• Network. Referrals are one the most effective ways for you to get a job.  Reach out to family and friends and let them know you are looking for a job.  Be as specific as possible so that you are not wasting your friends and family efforts. Don’t say you are looking for any job unless you are really desperate and prepared to take-up any offer! Volunteer your time to access industry shows organized by the Society Petroleum Engineers (SPE), attend employment fairs such Graduan Aspire to reach out to recruiters directly.  Get industry and company information and apply to jobs. Build your online network via NrgEdge or Linkedin, for example search out your university alumni, connect with them and ask them to mentor or refer you.

Getting into your dream profession will not be an easy task.  You probably will get rejected multiple times and it probably will take you some time before you get that job.  You may even have to compromise and take another job to make ends meet.  But as the saying goes, “nothing worth having comes easy.”  As anything in life, we need to strategize, plan ahead, execute and adapt.  Then, persevere in your effort and Insha’Allah, you will achieve your dream, sooner rather than later.


Find out how NrgEdge can help your career journey in the energy industry, click here to find out. If you would like specific career advise or help in writing your resume, drop us a note here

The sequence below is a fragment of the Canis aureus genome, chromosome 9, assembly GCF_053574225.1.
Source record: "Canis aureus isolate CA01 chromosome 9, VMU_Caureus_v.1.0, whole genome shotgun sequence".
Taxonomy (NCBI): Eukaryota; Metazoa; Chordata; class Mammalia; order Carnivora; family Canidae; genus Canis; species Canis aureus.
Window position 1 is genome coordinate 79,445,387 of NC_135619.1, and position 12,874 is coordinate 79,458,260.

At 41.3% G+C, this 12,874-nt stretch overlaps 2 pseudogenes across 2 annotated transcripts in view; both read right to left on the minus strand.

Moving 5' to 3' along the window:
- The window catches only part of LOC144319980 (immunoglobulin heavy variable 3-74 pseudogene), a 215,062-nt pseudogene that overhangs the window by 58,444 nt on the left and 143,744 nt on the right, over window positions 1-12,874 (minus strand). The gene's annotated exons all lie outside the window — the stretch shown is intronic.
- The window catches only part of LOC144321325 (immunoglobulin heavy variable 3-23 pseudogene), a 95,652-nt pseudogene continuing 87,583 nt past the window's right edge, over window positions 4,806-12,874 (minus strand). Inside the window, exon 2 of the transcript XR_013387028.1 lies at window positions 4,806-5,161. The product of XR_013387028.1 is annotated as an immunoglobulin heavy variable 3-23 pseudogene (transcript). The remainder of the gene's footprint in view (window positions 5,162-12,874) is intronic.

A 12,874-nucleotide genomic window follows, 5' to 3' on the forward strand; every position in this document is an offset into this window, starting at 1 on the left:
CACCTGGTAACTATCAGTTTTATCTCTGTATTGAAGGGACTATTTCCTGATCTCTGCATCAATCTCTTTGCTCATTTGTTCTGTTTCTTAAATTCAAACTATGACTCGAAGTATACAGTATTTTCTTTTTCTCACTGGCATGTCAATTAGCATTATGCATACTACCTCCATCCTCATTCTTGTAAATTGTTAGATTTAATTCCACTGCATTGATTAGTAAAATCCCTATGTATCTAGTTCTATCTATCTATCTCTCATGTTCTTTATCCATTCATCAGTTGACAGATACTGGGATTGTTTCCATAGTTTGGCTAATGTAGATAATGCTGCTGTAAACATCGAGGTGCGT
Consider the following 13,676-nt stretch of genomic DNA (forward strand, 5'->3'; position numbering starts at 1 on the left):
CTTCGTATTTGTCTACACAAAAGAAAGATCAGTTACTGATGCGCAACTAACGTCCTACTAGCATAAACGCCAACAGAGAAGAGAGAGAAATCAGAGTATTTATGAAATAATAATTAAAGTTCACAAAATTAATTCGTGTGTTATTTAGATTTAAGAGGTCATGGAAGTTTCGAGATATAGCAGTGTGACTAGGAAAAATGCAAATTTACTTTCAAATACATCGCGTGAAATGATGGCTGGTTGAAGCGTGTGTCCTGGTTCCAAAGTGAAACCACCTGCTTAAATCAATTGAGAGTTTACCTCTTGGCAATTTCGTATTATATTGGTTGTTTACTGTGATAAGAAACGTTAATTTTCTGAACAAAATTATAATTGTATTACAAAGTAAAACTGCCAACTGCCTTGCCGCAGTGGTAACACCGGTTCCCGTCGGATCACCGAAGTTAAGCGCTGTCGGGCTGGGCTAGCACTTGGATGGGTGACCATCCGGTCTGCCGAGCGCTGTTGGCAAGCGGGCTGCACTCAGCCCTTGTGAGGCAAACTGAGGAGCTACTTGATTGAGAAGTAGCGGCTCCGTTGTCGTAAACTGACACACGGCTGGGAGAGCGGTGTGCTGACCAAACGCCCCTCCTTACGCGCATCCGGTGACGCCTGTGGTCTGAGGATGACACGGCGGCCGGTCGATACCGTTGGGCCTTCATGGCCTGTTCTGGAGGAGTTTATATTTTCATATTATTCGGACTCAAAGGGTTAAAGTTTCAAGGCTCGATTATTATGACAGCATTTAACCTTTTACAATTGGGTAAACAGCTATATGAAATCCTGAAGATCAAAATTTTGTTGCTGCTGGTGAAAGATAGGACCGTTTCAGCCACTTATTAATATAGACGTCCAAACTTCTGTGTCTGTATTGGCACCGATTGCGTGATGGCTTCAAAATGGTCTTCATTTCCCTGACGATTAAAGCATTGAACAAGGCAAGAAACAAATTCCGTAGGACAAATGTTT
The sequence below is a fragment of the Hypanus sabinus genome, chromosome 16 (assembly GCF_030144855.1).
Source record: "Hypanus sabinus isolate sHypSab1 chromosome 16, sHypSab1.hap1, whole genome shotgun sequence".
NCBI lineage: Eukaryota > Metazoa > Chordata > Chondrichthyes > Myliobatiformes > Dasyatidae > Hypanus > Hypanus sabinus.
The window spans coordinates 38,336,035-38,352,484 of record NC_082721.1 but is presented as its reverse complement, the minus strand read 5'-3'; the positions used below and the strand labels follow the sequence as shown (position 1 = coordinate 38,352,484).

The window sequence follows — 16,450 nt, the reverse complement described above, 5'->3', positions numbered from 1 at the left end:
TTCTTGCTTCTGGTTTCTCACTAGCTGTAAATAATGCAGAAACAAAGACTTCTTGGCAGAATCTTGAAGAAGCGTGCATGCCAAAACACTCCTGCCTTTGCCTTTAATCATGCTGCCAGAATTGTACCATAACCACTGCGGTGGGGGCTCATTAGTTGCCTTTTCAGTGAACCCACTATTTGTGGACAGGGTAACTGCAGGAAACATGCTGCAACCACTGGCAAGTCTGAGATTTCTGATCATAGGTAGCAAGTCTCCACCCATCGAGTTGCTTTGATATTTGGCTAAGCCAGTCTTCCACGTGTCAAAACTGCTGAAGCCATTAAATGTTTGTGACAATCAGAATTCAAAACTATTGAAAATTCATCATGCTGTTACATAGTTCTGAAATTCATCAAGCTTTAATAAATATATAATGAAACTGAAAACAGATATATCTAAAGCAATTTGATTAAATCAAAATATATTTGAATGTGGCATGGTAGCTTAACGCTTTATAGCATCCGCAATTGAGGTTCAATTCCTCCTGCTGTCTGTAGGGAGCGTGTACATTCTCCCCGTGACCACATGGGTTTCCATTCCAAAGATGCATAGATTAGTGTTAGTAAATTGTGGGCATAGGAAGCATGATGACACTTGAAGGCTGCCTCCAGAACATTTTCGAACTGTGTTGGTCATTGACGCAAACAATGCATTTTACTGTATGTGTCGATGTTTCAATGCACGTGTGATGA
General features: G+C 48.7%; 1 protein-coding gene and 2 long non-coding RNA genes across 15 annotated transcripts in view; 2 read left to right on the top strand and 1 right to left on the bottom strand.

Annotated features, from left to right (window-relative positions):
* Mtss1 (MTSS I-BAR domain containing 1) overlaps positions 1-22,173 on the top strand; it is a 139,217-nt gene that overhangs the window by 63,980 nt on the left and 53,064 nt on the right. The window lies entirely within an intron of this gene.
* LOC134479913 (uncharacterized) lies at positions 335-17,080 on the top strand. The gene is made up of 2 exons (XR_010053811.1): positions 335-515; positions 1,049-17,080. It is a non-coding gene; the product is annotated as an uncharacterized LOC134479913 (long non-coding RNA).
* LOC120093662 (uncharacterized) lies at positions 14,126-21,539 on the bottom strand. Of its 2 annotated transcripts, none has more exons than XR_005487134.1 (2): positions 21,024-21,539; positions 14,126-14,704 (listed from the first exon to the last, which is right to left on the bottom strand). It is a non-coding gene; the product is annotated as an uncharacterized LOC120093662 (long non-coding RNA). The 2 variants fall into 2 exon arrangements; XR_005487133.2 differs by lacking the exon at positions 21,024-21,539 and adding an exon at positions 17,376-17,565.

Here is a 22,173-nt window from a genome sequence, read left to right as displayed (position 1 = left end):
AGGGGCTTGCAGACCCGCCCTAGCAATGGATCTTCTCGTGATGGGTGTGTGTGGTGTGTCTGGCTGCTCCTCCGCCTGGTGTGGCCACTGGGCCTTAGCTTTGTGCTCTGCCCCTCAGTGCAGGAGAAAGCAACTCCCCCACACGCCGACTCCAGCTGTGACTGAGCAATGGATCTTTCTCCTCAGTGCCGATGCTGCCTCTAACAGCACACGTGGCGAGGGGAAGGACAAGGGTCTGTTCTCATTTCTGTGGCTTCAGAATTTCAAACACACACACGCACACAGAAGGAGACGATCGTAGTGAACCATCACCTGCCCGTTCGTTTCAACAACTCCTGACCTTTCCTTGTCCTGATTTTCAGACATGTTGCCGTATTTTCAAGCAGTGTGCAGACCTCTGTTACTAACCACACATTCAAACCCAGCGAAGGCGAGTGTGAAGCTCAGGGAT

Haria Djuli
Advisor, NrgEdge


Haria brings with him over 11 years of experience in corporate talent acquisition in the energy, oil & gas industry. He had spent over a decade of his career with the Shell group of companies in various locations including the Netherlands, Qatar and Malaysia since 2005. Haria’s direct experience in working across various markets in Europe, Middle East and Southeast Asia gives him a strong understanding and knowledge of the competitive nature of talent acquisition in oil & gas sector globally. His hands-on involvement in recruiting talents ranging from roles in senior management to technicians for both onshore and offshore operations has allowed him to appreciate the various complexities and intricacies involved in meeting organizational goals in talent management. As a firm believer that organisations need to develop their own talents to build a sustainable and successful business, Haria was also actively involved in campus recruitment programs both locally in Malaysia and overseas, where he also provided guidance to young graduates in universities about career advancement in the oil & gas industry.

 

www.nrgedge.net

Graduate CV
3
4 0

Something interesting to share?
Join NrgEdge and create your own NrgBuzz today

Latest NrgBuzz

Upcoming OPEC Meeting: What to Expect

A month ago, crude oil prices were riding a wave, comfortably trading in the mid-US$70/b range and trending towards the US$80 mark as the oil world fretted about the expiration of US waivers on Iranian crude exports. Talk among OPEC members ahead of the crucial June 25 meeting of OPEC and its OPEC+ allies in Vienna turned to winding down its own supply deal.

That narrative has now changed. With Russian Finance Minister Anton Siluanov suggesting that there was a risk that oil prices could fall as low as US$30/b and the Saudi Arabia-Russia alliance preparing for a US$40/b oil scenario, it looks more and more likely that the production deal will be extended to the end of 2019. This was already discussed in a pre-conference meeting in April where Saudi Arabia appeared to have swayed a recalcitrant Russia into provisionally extending the deal, even if Russia itself wasn’t in adherence.